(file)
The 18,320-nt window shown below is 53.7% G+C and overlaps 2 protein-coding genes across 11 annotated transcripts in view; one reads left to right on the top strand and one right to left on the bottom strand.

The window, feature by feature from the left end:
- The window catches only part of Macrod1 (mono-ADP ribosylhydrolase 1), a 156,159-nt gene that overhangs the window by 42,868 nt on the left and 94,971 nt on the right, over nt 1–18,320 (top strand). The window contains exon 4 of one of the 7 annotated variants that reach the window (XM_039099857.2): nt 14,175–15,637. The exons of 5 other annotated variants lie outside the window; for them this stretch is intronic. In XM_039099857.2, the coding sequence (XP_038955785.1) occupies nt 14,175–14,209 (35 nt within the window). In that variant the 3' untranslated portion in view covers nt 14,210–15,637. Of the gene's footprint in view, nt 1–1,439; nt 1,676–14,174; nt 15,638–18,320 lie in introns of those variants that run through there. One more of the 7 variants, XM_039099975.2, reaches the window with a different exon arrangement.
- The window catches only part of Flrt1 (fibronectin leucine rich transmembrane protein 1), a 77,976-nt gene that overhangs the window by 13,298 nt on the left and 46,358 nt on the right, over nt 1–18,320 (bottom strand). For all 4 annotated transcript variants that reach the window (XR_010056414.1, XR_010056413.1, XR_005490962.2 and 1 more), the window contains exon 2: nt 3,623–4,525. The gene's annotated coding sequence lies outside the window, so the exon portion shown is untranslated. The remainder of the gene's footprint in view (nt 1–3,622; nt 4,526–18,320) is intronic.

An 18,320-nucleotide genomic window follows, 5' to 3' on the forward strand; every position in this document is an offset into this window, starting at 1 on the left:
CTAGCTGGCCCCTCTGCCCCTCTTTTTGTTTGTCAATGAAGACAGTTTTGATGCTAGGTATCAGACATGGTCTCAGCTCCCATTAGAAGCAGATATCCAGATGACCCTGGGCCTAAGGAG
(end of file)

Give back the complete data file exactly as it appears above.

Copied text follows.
The 18,320-nt window shown below is 53.7% G+C and overlaps 2 protein-coding genes across 11 annotated transcripts in view; one reads left to right on the top strand and one right to left on the bottom strand.

The window, feature by feature from the left end:
- The window catches only part of Macrod1 (mono-ADP ribosylhydrolase 1), a 156,159-nt gene that overhangs the window by 42,868 nt on the left and 94,971 nt on the right, over nt 1–18,320 (top strand). The window contains exon 4 of one of the 7 annotated variants that reach the window (XM_039099857.2): nt 14,175–15,637. The exons of 5 other annotated variants lie outside the window; for them this stretch is intronic. In XM_039099857.2, the coding sequence (XP_038955785.1) occupies nt 14,175–14,209 (35 nt within the window). In that variant the 3' untranslated portion in view covers nt 14,210–15,637. Of the gene's footprint in view, nt 1–1,439; nt 1,676–14,174; nt 15,638–18,320 lie in introns of those variants that run through there. One more of the 7 variants, XM_039099975.2, reaches the window with a different exon arrangement.
- The window catches only part of Flrt1 (fibronectin leucine rich transmembrane protein 1), a 77,976-nt gene that overhangs the window by 13,298 nt on the left and 46,358 nt on the right, over nt 1–18,320 (bottom strand). For all 4 annotated transcript variants that reach the window (XR_010056414.1, XR_010056413.1, XR_005490962.2 and 1 more), the window contains exon 2: nt 3,623–4,525. The gene's annotated coding sequence lies outside the window, so the exon portion shown is untranslated. The remainder of the gene's footprint in view (nt 1–3,622; nt 4,526–18,320) is intronic.

An 18,320-nucleotide genomic window follows, 5' to 3' on the forward strand; every position in this document is an offset into this window, starting at 1 on the left:
CTAGCTGGCCCCTCTGCCCCTCTTTTTGTTTGTCAATGAAGACAGTTTTGATGCTAGGTATCAGACATGGTCTCAGCTCCCATTAGAAGCAGATATCCAGATGACCCTGGGCCTAAGGAG